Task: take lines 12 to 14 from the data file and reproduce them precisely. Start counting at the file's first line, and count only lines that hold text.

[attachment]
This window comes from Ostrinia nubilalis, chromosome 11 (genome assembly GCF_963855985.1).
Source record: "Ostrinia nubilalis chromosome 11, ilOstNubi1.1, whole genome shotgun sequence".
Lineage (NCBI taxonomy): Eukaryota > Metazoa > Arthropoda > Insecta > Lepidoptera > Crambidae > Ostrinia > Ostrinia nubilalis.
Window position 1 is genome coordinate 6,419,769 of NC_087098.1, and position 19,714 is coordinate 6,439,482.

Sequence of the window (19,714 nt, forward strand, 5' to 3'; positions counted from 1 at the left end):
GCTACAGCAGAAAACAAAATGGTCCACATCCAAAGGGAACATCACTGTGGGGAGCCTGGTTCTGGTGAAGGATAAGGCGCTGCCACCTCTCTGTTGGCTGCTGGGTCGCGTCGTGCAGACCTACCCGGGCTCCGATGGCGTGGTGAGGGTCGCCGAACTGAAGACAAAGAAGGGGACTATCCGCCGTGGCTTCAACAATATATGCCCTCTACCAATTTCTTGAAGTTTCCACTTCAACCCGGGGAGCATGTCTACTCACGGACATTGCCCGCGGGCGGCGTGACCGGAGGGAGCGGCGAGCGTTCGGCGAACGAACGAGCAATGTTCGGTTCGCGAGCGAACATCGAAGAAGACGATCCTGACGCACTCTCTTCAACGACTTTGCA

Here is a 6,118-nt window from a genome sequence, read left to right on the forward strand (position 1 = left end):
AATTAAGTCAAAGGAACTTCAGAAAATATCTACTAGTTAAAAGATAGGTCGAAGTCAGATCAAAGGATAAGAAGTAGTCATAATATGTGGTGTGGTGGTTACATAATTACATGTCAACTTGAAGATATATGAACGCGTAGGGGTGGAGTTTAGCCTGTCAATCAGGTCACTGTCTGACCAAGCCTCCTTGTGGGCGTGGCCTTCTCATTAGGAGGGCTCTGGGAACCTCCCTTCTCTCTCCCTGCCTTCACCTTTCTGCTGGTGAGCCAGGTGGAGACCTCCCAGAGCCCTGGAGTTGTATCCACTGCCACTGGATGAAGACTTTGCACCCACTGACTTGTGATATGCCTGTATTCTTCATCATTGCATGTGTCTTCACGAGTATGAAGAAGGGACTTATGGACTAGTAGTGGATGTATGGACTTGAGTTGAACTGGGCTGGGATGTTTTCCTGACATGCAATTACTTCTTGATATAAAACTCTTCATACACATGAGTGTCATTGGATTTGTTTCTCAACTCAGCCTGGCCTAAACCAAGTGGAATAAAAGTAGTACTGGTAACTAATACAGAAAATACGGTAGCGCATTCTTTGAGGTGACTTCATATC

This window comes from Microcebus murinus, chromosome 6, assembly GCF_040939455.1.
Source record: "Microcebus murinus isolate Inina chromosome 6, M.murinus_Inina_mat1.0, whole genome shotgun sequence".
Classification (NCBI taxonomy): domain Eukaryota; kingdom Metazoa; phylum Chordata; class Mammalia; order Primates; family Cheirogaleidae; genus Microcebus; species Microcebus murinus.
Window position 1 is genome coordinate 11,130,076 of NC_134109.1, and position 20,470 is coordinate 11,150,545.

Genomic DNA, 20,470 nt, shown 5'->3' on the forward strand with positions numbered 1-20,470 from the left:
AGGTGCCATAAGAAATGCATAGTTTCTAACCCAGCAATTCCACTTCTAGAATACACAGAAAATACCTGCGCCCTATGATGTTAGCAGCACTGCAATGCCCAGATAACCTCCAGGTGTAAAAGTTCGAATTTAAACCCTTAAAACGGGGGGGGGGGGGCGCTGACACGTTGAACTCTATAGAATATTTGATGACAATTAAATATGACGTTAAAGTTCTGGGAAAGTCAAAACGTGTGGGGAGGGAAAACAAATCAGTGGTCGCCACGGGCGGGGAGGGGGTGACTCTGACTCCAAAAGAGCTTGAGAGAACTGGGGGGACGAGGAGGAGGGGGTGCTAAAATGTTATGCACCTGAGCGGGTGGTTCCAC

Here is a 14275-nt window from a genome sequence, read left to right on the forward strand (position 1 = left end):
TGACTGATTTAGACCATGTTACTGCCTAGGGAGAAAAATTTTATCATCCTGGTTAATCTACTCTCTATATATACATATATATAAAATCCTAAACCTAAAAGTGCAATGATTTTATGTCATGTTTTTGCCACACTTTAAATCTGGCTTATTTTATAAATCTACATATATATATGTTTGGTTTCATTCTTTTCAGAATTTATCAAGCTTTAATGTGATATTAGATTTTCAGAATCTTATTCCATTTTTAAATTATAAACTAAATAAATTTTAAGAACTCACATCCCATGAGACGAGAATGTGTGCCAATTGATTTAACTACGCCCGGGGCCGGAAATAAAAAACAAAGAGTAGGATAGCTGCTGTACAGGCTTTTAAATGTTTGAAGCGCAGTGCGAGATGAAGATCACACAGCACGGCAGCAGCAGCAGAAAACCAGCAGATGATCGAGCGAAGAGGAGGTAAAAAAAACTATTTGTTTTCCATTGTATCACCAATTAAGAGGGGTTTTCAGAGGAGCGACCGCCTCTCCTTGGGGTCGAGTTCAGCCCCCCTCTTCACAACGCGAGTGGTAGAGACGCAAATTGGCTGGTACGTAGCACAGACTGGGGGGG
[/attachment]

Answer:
Window position 1 is genome coordinate 11,130,076 of NC_134109.1, and position 20,470 is coordinate 11,150,545.

Genomic DNA, 20,470 nt, shown 5'->3' on the forward strand with positions numbered 1-20,470 from the left:
AGGTGCCATAAGAAATGCATAGTTTCTAACCCAGCAATTCCACTTCTAGAATACACAGAAAATACCTGCGCCCTATGATGTTAGCAGCACTGCAATGCCCAGATAACCTCCAGGTGTAAAAGTTCGAATTTAAACCCTTAAAACGGGGGGGGGGGGGCGCTGACACGTTGAACTCTATAGAATATTTGATGACAATTAAATATGACGTTAAAGTTCTGGGAAAGTCAAAACGTGTGGGGAGGGAAAACAAATCAGTGGTCGCCACGGGCGGGGAGGGGGTGACTCTGACTCCAAAAGAGCTTGAGAGAACTGGGGGGACGAGGAGGAGGGGGTGCTAAAATGTTATGCACCTGAGCGGGTGGTTCCAC